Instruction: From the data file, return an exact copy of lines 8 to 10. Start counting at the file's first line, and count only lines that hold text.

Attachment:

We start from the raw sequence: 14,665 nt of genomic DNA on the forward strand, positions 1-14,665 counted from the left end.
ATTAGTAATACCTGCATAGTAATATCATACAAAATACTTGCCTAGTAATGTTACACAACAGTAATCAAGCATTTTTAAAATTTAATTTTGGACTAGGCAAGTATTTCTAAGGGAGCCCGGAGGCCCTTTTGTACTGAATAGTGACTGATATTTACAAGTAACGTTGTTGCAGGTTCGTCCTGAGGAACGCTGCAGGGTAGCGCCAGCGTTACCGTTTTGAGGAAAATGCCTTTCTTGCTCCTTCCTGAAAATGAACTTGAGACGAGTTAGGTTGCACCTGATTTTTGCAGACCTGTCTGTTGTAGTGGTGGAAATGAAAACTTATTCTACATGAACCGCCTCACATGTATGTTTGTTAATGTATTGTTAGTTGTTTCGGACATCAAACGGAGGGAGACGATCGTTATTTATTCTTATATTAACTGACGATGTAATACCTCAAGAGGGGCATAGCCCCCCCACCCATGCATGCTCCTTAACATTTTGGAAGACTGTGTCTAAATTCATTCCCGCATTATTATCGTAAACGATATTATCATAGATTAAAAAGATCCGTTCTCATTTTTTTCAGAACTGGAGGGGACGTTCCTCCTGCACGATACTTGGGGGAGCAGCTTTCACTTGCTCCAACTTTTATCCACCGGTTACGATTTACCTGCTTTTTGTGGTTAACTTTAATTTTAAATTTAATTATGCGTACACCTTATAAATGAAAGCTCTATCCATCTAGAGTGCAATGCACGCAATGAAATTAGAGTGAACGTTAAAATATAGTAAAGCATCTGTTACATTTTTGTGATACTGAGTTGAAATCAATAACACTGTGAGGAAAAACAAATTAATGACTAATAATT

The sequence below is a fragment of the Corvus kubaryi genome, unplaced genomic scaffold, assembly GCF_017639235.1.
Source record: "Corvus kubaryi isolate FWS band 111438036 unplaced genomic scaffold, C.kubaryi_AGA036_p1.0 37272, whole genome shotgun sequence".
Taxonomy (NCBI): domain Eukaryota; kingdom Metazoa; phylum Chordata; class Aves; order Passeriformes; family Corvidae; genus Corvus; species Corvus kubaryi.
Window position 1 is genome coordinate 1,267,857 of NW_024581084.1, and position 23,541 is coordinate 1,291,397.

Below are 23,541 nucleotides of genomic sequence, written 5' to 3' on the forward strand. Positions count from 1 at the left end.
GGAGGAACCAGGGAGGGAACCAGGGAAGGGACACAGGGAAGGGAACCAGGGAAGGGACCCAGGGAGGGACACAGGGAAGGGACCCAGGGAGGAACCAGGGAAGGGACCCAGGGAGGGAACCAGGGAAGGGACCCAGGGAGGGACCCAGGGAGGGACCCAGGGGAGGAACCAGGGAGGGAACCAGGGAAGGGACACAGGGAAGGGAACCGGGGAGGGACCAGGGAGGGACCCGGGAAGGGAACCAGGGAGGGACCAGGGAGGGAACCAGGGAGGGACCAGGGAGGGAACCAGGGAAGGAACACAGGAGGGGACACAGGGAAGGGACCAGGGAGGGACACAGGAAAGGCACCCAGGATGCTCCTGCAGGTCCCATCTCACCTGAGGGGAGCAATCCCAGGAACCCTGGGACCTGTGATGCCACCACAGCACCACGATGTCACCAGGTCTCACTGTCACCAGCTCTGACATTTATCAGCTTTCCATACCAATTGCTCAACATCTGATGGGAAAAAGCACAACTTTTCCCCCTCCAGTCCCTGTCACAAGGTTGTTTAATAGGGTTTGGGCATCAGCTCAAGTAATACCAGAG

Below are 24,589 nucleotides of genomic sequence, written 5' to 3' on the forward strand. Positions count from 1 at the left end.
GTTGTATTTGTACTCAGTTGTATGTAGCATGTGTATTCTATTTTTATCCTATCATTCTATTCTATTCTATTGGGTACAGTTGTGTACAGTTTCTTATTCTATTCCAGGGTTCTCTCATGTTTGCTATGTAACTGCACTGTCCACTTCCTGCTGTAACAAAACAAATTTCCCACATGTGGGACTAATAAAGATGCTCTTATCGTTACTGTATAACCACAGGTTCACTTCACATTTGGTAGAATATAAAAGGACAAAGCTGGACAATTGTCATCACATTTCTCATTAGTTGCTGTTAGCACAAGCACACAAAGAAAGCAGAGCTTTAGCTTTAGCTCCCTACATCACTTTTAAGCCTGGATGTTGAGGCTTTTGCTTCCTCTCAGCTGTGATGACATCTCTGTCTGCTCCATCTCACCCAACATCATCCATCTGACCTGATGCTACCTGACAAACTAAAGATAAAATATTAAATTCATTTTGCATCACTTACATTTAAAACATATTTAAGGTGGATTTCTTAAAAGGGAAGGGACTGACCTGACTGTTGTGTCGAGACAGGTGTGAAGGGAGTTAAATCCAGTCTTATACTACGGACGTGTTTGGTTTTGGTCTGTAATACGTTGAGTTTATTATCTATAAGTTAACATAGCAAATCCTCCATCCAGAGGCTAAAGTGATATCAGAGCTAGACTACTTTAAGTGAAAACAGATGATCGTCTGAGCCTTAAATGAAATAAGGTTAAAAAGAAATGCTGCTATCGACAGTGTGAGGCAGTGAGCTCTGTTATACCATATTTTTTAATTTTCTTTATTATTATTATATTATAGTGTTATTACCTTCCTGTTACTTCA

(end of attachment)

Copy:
GGAGGAACCAGGGAGGGAACCAGGGAAGGGACACAGGGAAGGGAACCAGGGAAGGGACCCAGGGAGGGACACAGGGAAGGGACCCAGGGAGGAACCAGGGAAGGGACCCAGGGAGGGAACCAGGGAAGGGACCCAGGGAGGGACCCAGGGAGGGACCCAGGGGAGGAACCAGGGAGGGAACCAGGGAAGGGACACAGGGAAGGGAACCGGGGAGGGACCAGGGAGGGACCCGGGAAGGGAACCAGGGAGGGACCAGGGAGGGAACCAGGGAGGGACCAGGGAGGGAACCAGGGAAGGAACACAGGAGGGGACACAGGGAAGGGACCAGGGAGGGACACAGGAAAGGCACCCAGGATGCTCCTGCAGGTCCCATCTCACCTGAGGGGAGCAATCCCAGGAACCCTGGGACCTGTGATGCCACCACAGCACCACGATGTCACCAGGTCTCACTGTCACCAGCTCTGACATTTATCAGCTTTCCATACCAATTGCTCAACATCTGATGGGAAAAAGCACAACTTTTCCCCCTCCAGTCCCTGTCACAAGGTTGTTTAATAGGGTTTGGGCATCAGCTCAAGTAATACCAGAG

Below are 24,589 nucleotides of genomic sequence, written 5' to 3' on the forward strand. Positions count from 1 at the left end.
GTTGTATTTGTACTCAGTTGTATGTAGCATGTGTATTCTATTTTTATCCTATCATTCTATTCTATTCTATTGGGTACAGTTGTGTACAGTTTCTTATTCTATTCCAGGGTTCTCTCATGTTTGCTATGTAACTGCACTGTCCACTTCCTGCTGTAACAAAACAAATTTCCCACATGTGGGACTAATAAAGATGCTCTTATCGTTACTGTATAACCACAGGTTCACTTCACATTTGGTAGAATATAAAAGGACAAAGCTGGACAATTGTCATCACATTTCTCATTAGTTGCTGTTAGCACAAGCACACAAAGAAAGCAGAGCTTTAGCTTTAGCTCCCTACATCACTTTTAAGCCTGGATGTTGAGGCTTTTGCTTCCTCTCAGCTGTGATGACATCTCTGTCTGCTCCATCTCACCCAACATCATCCATCTGACCTGATGCTACCTGACAAACTAAAGATAAAATATTAAATTCATTTTGCATCACTTACATTTAAAACATATTTAAGGTGGATTTCTTAAAAGGGAAGGGACTGACCTGACTGTTGTGTCGAGACAGGTGTGAAGGGAGTTAAATCCAGTCTTATACTACGGACGTGTTTGGTTTTGGTCTGTAATACGTTGAGTTTATTATCTATAAGTTAACATAGCAAATCCTCCATCCAGAGGCTAAAGTGATATCAGAGCTAGACTACTTTAAGTGAAAACAGATGATCGTCTGAGCCTTAAATGAAATAAGGTTAAAAAGAAATGCTGCTATCGACAGTGTGAGGCAGTGAGCTCTGTTATACCATATTTTTTAATTTTCTTTATTATTATTATATTATAGTGTTATTACCTTCCTGTTACTTCA